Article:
lecturehandouts6 - ADVERTISING & PRESS DIVERSITY 1....

Info iconThis preview shows pages 1–2. Sign up to view the full content.

View Full Document Right Arrow Icon
1. “Congress shall make no law respecting an establishment of religion, or prohibiting the free exercise thereof; or abridging the freedom of speech or of the press; or the right of the people peaceably to assemble and to petition the government for a redress of grievances.” [Article 1 of the 10 Original Amendments to the Constitution] 2. The commercial press and the party press had several important features in common. First, they were expensive. A paper ordinarily cost the reader six cents an issue at a time when the average daily wage for nonfarm labor was less than eighty-five cents. But a person could not buy one issue at a time except at the printer’s office. Newspapers were generally sold only by subscription and annual subscriptions ranged from eight to ten dollars. Not surprisingly, circulation of newspapers was low, usually just one to two thousand for even the most prominent metropolitan papers. Newspaper readership was confined to mercantile and political elites; it is no wonder, then, that newspaper content was limited to commerce and politics. [Michael Schudson] 3. There remained newspapers and magazines as possible mass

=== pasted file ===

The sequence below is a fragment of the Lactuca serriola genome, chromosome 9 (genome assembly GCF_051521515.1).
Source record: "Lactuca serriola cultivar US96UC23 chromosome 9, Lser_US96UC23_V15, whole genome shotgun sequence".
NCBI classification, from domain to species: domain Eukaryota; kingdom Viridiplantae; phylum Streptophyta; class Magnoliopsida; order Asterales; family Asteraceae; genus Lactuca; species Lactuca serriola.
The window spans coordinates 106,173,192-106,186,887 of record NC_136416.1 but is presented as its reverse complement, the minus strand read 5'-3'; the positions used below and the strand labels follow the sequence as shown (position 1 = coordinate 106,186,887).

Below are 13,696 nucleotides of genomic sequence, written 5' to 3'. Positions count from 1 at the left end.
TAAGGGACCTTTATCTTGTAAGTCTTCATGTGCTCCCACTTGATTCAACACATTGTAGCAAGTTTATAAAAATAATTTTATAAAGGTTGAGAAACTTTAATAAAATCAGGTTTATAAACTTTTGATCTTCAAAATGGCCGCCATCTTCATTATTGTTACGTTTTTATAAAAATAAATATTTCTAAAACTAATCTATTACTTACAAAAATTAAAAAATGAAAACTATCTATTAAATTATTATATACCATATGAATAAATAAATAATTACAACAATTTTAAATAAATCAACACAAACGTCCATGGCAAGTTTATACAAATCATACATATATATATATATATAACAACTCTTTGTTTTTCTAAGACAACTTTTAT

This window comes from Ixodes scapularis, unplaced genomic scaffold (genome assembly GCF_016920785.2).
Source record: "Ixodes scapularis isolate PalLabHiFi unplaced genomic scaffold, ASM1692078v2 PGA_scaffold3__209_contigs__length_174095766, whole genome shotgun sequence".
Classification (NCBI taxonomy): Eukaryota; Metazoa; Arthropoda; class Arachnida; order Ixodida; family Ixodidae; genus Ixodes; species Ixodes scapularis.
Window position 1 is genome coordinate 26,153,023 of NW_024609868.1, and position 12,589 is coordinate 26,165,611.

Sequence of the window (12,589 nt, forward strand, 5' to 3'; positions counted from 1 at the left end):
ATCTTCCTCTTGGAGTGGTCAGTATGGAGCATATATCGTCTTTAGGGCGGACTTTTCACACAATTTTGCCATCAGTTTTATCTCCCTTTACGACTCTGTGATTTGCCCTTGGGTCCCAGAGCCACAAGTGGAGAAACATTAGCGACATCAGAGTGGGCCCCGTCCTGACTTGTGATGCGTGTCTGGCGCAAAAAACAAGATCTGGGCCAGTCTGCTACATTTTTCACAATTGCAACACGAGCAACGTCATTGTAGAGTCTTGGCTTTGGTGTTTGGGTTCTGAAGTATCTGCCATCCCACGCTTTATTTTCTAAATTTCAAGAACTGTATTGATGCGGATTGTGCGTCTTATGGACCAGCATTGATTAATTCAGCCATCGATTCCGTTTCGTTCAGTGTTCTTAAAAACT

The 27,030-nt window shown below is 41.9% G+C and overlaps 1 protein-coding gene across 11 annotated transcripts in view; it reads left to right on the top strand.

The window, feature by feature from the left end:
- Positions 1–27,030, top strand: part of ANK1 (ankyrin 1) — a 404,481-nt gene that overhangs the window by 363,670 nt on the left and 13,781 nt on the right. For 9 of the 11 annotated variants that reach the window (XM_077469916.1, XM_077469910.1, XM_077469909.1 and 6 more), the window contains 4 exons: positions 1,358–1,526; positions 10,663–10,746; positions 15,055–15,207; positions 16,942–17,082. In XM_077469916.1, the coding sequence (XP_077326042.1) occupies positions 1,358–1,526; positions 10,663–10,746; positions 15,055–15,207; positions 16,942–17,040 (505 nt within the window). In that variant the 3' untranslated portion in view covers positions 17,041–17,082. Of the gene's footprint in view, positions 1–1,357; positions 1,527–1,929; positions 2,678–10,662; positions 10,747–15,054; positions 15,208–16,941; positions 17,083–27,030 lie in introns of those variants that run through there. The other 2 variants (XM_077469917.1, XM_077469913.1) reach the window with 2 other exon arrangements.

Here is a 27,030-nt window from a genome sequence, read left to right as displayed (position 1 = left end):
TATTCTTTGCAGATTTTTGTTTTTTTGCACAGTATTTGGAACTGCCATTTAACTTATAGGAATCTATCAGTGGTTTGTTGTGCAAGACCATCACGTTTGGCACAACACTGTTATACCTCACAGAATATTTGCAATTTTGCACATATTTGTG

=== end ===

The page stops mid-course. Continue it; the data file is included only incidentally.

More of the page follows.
Background image of page 1

Info iconThis preview has intentionally blurred sections. Sign up to view the full version.

View Full DocumentRight Arrow Icon
Image of page 2
This is the end of the preview. Sign up to access the rest of the document.

This note was uploaded on 04/15/2009 for the course COMM 387 taught by Professor Sutjhally during the Spring '06 term at UMass (Amherst).

Page1 / 2

lecturehandouts6 - ADVERTISING & PRESS DIVERSITY 1....

This preview shows document pages 1 - 2. Sign up to view the full document.

View Full Document Right Arrow Icon
Ask a homework question - tutors are online